Candice Louisa Daquin Reviews Composition of a Woman by Christine E. Ray

Poet Christine Ray’s first printed collection of poetry, Composition of a Woman (Sudden Denouement Press, 2018) is a striking, fearless foray into the psyche of womanhood, both highly relatable and intensely personal for female readers and achingly candid and fascinating for male.

Ray has already struck her mark as a writer of substance with her blog, Brave & Reckless and her involvement in the literary collective Sudden Denouement, but the bringing together of a cherished portion of her work on the subject of the feminine experience, is a special treat, enabling us to appreciate her breadth of understanding and the humor and tragedy behind the female.

From the very first poem, in her trademark fashion, Ray describes modern womanhood thus; “there is an unknown thief/black-clad/masked vigilante/stealing into my nights”  (The Body Politic). In many ways this is a canvas upon which she has illustrated pockets of life in such ways  “I am afraid/of disintegration” “I am routinely pricked with pins” (Vibrational Sensory Loss) most of us have felt this way in today’s world because of chronic illness and/or stress or loss of identity and voicing those emotions is both necessary and difficult, something Ray excels at.

Additionally this is the language of love gained and lost, thwarted and found, destroyed and remembered in a fantastical landscape. “symmetrical patterns/ captured briefly in the mirror/ before the spin of the wheel/ pulled us apart / leaving our jewel tone edges / aching from separation.” (Kaleidoscope) In this, the book has a lovely balance between literal and metaphysical suffering as well as being a testimony of a woman’s walk through life, and her ability to survive the un-survivable.

Ray’s distinctiveness comes from her inability to turn away from truth, her proffered confessional, and the blunt, often beautifully crafted mélange of accents, emotions and voices that spill from her depths.  “I have been waking / in one of two states / words pulling at me/ rousing me/ demanding.” (Brilliant Madness) . Her voice is one many of us have heard at night, and been pulled toward, before holding onto a fragment come morning, she is at once, impossible to quantify and disarmingly real, her charm is in the rendering of a universal experience of life.  “there is a point / where the pain starts / radiates out/ in a geometric/ arc / compresses / folds / reconfigures me / like an open fan.” (Accordion Folds).

The purpose of poetry is surely to form impressions of emotions hard to give words to. The poet is a painter of lives, the reader finds themselves in those shades and it is that recognized quill and truism that draws us to the poetic form, so immediate and unadulterated beyond the confines of prose. “how many empty shapes/ have been etched on my soul / like shadow / like negatives of photographs / from those who have been torn away.” (Loss is an Ocean). Therefore when a poet can become the photo album for a life time or a gender, they have successfully translated our unsaid experience, which is what Composition of a Woman does uncannily well. “I arise something new / wipe the blood from my mouth / spread fledgling wings / and with the lift of the north wind / I claim the night sky / mine.” (Raven).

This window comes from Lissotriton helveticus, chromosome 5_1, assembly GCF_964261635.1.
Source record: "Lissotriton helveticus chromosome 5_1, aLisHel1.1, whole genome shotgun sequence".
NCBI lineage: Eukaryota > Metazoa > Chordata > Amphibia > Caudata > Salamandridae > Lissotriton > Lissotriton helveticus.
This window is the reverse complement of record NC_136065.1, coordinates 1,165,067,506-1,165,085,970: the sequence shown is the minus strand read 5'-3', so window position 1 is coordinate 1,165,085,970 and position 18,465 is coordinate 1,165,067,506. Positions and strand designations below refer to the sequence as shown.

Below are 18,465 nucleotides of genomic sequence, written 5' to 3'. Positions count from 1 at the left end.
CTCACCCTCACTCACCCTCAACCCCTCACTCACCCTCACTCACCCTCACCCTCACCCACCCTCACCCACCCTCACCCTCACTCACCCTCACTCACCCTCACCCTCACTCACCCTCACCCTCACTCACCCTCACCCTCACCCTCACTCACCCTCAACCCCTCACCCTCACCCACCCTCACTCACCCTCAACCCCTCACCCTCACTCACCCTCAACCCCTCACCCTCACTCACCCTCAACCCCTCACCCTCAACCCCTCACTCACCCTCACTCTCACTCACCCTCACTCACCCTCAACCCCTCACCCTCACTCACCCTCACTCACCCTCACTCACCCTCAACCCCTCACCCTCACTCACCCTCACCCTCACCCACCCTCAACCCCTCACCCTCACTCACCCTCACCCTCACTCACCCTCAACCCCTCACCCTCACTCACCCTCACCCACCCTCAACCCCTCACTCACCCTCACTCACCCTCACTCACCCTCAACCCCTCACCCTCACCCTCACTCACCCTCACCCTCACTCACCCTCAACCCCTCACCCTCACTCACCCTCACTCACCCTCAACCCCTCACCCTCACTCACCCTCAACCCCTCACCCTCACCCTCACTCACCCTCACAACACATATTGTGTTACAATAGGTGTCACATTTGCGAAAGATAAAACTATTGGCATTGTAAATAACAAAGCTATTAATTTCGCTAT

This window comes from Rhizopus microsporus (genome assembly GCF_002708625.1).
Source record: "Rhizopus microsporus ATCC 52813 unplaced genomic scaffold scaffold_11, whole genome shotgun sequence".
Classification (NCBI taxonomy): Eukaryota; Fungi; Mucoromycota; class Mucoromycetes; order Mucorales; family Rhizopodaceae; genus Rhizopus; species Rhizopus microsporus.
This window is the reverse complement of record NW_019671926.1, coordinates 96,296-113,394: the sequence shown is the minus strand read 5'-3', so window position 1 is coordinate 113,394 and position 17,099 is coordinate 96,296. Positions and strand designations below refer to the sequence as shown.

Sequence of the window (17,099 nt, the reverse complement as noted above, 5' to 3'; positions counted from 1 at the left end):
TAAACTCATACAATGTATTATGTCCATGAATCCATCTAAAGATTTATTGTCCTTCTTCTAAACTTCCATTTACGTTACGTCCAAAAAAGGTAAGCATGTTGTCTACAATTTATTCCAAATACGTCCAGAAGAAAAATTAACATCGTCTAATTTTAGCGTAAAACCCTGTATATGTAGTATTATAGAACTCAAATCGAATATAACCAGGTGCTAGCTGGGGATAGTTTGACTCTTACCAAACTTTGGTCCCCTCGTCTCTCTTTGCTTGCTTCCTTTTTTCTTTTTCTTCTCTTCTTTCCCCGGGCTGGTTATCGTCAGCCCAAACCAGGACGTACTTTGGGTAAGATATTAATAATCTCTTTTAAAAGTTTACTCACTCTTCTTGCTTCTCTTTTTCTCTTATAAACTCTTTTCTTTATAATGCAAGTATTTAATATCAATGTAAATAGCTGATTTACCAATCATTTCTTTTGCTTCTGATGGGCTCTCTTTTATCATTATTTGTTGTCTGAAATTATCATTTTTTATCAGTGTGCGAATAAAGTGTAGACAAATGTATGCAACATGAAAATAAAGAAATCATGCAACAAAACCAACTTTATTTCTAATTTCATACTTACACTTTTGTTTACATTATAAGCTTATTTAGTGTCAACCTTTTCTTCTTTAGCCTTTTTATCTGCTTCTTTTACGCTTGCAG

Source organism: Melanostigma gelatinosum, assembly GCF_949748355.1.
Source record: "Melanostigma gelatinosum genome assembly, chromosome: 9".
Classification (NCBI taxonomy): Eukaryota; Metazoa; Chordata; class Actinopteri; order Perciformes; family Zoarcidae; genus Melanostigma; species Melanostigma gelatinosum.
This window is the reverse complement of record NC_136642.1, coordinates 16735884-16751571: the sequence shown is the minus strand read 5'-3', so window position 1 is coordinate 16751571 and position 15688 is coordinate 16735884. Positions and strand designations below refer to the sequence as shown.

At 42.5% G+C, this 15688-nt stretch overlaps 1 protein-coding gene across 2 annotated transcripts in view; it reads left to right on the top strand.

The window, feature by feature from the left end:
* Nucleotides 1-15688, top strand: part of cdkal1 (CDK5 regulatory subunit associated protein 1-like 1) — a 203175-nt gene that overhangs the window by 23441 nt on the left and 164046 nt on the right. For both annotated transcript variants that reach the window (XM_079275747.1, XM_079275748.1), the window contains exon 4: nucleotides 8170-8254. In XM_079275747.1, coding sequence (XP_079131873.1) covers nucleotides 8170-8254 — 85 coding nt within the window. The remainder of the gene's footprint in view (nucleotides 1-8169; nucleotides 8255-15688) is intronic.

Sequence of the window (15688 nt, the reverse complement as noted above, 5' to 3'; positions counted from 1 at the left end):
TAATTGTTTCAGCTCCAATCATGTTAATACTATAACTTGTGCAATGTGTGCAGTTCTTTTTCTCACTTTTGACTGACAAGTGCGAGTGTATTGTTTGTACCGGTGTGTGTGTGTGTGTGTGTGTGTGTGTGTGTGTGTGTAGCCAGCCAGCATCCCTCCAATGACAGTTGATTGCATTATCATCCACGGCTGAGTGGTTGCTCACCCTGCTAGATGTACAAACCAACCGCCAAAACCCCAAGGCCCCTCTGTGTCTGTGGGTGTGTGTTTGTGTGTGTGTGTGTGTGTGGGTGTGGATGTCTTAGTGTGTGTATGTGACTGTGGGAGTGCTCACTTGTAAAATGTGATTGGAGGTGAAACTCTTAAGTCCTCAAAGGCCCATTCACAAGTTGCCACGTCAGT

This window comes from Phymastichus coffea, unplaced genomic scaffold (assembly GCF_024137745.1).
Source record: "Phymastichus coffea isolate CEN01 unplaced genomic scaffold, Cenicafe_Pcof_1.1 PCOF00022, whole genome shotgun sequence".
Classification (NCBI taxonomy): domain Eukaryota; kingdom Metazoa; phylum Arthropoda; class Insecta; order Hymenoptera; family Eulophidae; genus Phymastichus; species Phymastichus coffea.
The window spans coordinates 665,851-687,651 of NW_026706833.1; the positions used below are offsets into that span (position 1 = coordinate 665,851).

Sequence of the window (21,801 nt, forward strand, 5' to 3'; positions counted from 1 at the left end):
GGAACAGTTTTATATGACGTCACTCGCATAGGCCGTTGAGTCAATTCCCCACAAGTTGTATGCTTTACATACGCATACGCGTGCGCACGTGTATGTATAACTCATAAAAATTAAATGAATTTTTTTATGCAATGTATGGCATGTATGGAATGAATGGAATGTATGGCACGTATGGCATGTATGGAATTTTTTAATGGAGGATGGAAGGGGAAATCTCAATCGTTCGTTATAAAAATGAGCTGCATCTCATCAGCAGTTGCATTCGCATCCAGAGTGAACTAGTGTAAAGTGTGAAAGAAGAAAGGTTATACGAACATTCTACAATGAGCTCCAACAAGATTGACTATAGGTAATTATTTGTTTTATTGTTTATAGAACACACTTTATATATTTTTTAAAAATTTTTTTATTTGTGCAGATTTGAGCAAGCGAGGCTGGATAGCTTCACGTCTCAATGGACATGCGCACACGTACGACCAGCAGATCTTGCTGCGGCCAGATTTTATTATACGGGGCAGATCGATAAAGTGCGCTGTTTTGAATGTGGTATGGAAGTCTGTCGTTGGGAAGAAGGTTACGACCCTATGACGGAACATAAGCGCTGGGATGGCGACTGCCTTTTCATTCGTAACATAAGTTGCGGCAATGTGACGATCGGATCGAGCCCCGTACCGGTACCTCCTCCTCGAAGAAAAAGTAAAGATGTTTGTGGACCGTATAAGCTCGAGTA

Christine Ray is woman poet of today’s arrhythmic heartbeat, her transformation from within to without is best described in her poem Becoming a Poet, conveying how; “she was always struck by the juxtaposition / of her physical body / negotiating / close suburbs, …. while her heart and mind / wandered in the isolated wilderness / while errant words and wisps of dreams / and drops of feelings like rich, red blood / continued to seep out of her.” For so long, woman’s voices were repressed, by others, by themselves, by the system. Poets like Ray are the new generation, they’re not keeping quiet, they’re dragging by the neck all that hasn’t been said, all that is labeled shameful, and opening the cage doors. After all, freedom is found in truth.

Composition of a Woman will be released by Sudden Denouement Publishing on Tuesday, July 31st.  It will be available on Amazon.com, Amazon Canada, Amazon Europe and other major retailers.


Daquin’s own life, traveling from her native France, via England, Canada and finally the US, has brought a myriad of experiences that others have often been able to tap into via her writing. A collection of lives really, and with this, she tries to weave greater meaning through poetry and touch those who experience similar questions, doubts, and hopes. Surely this is what writing attempts in its very human form?

Daquin’s themes include feminism in its complex, everyday form, and the experience of being a woman, a gay woman, a bi-racial woman, a bi-cultural woman and finally, a Jewish woman of Egyptian extraction (Mizrahi) and how this sits with the world’s current revolt between the dominant faiths.

You can read more of her writing at The Feathered Sleep.

Author: Sudden Denouement

A Global Literary Collective

8 thoughts on “Candice Louisa Daquin Reviews Composition of a Woman by Christine E. Ray”

  1. Reblogged this on Pointed Home and commented:
    If you follow me, you might be catching on… Christine has become one of my best friends, a tremendous soul I am grateful to know, to still know today, and I can offer really only one way to say thanks… go… buy her book… be AMAZED.

    Like

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